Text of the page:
The Pew Research Center found 61 percent of those surveyed cited email as "very important" for their jobs and 54 percent said the same for the Internet. The figures were even higher for office-based workers.
More than one in three surveyed said the landline phone was an important tool for work, compared with 24 per cent for a mobile or smartphone. And despite the rise of social networks like Facebook and Twitter, just four per cent in the survey said these platforms were important for the workplace.
"Email is to the digital age what stone-sharpening tools were in the prehistoric age," said Lee Rainie, director of Internet, science, and technology research at the Pew Center. "Email has proven its worth on the job as the foundational 'social media' day by day even as rival technologies arise.
"It was the killer app 45 years ago for the early Arpanet and it continues to rule workplaces despite threats like spam and phishing and competitors like social networking and texting." Contrary to concerns that technology is a distraction, the survey found 46 per cent said digital tools made them more productive, compared with seven percent who said their productivity fell.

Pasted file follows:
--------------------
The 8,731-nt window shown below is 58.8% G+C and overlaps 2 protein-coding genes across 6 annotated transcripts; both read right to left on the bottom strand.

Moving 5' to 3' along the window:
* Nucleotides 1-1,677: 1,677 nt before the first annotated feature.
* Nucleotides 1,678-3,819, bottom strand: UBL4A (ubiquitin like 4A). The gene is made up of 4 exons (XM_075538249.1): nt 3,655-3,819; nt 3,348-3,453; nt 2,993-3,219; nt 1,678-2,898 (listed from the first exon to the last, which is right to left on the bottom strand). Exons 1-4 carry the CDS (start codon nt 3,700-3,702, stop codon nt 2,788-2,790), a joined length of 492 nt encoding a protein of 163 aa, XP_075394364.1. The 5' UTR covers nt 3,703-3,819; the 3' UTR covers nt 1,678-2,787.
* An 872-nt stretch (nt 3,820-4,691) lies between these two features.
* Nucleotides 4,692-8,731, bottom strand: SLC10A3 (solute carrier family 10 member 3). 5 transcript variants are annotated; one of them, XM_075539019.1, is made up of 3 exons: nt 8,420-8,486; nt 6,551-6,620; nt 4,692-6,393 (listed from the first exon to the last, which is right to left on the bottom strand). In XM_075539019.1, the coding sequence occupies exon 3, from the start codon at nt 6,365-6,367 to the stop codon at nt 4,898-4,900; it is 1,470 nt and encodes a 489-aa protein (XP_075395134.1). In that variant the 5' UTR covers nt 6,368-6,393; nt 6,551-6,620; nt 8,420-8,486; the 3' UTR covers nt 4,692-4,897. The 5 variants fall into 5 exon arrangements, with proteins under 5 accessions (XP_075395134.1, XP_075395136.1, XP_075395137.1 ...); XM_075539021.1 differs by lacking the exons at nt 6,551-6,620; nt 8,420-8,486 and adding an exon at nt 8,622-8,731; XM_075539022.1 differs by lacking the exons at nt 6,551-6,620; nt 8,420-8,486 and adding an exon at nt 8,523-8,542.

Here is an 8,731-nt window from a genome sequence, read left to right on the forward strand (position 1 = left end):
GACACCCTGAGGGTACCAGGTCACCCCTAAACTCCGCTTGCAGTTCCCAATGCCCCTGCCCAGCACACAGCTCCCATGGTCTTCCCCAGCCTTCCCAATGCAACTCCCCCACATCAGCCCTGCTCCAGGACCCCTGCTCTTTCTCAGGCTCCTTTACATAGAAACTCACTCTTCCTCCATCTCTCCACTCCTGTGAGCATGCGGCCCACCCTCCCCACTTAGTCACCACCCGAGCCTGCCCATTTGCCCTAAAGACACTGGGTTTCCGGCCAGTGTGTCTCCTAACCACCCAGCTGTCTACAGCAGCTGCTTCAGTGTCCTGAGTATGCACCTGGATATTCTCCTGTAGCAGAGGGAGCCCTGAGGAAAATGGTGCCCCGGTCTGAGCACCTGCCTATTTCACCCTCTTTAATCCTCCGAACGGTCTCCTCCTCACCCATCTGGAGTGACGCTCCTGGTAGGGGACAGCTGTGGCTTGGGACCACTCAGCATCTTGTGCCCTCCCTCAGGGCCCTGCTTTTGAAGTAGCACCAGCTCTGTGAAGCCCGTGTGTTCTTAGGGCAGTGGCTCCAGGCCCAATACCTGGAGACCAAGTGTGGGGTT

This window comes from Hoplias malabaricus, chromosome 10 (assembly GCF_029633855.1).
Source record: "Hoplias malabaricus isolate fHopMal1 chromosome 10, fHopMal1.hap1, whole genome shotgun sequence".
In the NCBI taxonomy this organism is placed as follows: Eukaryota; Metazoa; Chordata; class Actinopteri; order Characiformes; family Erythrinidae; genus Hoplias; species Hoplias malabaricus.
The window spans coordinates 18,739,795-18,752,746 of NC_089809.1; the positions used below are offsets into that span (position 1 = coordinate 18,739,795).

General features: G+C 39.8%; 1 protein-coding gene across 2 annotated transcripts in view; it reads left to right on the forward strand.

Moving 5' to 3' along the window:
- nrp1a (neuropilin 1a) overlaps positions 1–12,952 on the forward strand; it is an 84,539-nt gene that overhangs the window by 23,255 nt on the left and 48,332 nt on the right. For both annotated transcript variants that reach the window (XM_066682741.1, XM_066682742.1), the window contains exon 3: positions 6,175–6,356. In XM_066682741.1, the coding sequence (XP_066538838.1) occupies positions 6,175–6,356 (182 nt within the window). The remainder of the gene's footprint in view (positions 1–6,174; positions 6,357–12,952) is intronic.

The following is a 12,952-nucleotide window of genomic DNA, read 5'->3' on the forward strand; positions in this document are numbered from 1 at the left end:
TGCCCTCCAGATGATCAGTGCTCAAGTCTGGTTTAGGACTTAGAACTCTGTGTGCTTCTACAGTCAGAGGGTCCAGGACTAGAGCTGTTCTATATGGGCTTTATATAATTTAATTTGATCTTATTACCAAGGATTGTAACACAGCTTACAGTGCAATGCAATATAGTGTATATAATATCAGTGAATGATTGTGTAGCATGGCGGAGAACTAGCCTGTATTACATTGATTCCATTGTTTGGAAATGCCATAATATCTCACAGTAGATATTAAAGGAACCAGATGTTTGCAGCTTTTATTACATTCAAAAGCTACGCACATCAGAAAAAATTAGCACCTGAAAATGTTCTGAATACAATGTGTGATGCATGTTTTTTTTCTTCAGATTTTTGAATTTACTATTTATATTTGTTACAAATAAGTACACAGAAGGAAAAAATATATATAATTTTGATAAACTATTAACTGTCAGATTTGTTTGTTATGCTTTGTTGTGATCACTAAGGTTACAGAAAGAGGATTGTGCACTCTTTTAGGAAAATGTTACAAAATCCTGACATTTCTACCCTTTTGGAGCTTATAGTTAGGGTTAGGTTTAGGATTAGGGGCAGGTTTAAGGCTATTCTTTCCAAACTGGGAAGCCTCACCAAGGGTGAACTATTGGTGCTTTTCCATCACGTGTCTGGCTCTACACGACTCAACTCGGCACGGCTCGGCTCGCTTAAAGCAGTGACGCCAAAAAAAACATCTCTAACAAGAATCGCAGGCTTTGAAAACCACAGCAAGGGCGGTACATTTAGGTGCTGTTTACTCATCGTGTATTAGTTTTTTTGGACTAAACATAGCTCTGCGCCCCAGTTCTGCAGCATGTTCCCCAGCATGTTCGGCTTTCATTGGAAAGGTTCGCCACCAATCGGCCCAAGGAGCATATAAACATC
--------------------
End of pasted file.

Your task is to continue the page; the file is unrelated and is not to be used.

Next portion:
Half of the respondents said technologies allowed them to expand the number of people with whom they communicate, and 39 percent said they had more flexibility at work due to digital tools. But one in three said the new landscape increased the time they spent working.
The importance of email in the workplace has been documented for some time. In 2002, Pew Research Internet surveys showed that 61 per cent of American workers were using email at work and in 2008, reported that 62 per cent of working US adults were "networked," meaning they used the Internet or email in the workplace.